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Seven tips to avoid cybercrime

December 3, 2013 8:44 am

Online spending in the Mena region to reach $15 billion by 2015

Online shopping is a rapidly growing consumer trend in the Mena region and it now stands poised to be the next E-Commerce hot spot, according to experts. A recent report by PayPal has revealed that online spending in the Mena region will grow from $9 billion in 2012 to $15bn by 2015. The digital realm – with its convenience of access, abundance of attractive offers and truly staggering range of options – is being willingly embraced by an increasing number of web users.

However, the region is also drawing the interest of hackers and scammers who are equally keen on doing some shopping of their own, at the expense of their victims. This might involve using stolen credit cards and bank account information to fund online purchases or even capturing and selling personal information to the highest bidder.

Pradeesh VS, general manager at ESET Middle East warns that while E-Commerce is a trend sure to positively impact both consumers and retailers in the Mena region, customers must take some precautions to ensure their online safety. Here is our list of top tips to help cyber shoppers avoid scammers:

1 – Clean up before you shop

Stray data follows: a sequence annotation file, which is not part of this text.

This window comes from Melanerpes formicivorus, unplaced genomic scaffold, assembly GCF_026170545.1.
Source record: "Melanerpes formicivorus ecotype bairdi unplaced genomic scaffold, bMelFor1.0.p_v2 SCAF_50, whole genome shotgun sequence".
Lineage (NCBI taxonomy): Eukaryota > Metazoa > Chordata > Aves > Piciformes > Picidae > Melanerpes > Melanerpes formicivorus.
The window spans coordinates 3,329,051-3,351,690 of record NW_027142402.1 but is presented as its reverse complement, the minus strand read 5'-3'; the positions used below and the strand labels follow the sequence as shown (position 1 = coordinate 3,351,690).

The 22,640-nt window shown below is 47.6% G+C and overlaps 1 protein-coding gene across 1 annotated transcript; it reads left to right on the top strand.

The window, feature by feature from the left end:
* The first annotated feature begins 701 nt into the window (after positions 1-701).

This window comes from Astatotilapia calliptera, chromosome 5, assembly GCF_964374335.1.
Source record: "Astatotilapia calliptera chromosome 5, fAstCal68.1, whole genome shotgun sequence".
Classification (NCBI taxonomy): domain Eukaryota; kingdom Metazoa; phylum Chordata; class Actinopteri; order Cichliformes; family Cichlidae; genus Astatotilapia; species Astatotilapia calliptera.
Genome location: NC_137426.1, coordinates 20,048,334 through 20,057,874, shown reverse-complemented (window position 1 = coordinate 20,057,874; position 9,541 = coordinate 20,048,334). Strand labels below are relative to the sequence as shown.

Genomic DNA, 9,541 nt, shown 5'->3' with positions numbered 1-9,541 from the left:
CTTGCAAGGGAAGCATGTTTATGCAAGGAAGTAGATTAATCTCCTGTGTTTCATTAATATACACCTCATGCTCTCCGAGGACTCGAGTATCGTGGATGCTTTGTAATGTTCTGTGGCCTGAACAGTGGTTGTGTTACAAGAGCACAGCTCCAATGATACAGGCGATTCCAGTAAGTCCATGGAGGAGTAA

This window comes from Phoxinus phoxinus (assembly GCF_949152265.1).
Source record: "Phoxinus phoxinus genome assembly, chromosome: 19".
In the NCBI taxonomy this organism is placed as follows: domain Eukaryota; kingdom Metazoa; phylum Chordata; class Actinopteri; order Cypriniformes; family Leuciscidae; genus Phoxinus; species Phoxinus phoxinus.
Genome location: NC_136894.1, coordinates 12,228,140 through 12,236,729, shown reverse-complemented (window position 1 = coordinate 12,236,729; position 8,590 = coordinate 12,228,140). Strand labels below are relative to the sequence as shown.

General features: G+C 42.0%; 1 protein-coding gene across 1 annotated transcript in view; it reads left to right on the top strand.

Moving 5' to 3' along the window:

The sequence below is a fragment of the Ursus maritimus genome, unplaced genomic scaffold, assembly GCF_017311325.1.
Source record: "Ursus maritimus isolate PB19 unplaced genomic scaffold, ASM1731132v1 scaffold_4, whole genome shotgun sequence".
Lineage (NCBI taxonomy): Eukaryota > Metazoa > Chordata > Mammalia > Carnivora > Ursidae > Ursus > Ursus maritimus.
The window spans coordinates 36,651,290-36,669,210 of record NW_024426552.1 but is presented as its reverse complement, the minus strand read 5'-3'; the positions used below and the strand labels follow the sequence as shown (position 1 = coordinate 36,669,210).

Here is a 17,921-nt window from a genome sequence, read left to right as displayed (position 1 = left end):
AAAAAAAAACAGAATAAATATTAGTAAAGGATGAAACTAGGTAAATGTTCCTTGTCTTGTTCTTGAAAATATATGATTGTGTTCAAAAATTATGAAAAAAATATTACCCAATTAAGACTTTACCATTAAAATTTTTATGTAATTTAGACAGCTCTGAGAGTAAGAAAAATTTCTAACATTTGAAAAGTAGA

Like tuning up your car before going on a long drive, you should also ensure you get your laptop in top shape before going online for some ‘power shopping’. Give it some love and improved protection, by updating and patching your browser and add-ons, such as plug-ins. It might be worth checking to see there aren’t any bad ones since this is a trick many cyber criminals have been employing this year. Finally, before you shop, patch your operating system and anti-malware suite, as this will help you avoid to malware infections and scams to keep you running smoothly.

2 – Make sure it’s secure and ideally, shop using a PC, not a phone

When you are in the ordering process on a website, check to make sure it is using SSL, the standard in secure transactions – often shown on browsers in a little lock symbol. If that isn’t there, check the URL (ie website address). You should be able to see https or shttp in front of the web address, instead of http. It’s far easier to do these checks on a PC, rather than smartphone or tablet browsers, so it’s worth sitting down, even if it is an impulse buy. Using SSL encrypts the exchange of information, such as your credit card, so others cannot read it. When in doubt, a quick search in Google for the word ‘scam’ or ‘fraud’, along with the site name should tell you if a website has a history of problems.

3 – Logging into a lot of sites? Don’t use your ‘real’ password

Earlier this year, four out of five internet users admitted to being ‘locked’ out of websites due to lost or forgotten passwords – and shopping binges can tempt you to reuse the same one, as you log in. Don’t do this. If you are reusing a password, make sure it’s a ‘throwaway’, ie one unrelated to the important passwords you use for email or bank. For good measure, why not use a throwaway email address as well? It will even help cut down on promo emails to personal mail accounts.

4 – Don’t shop at leaky hotspots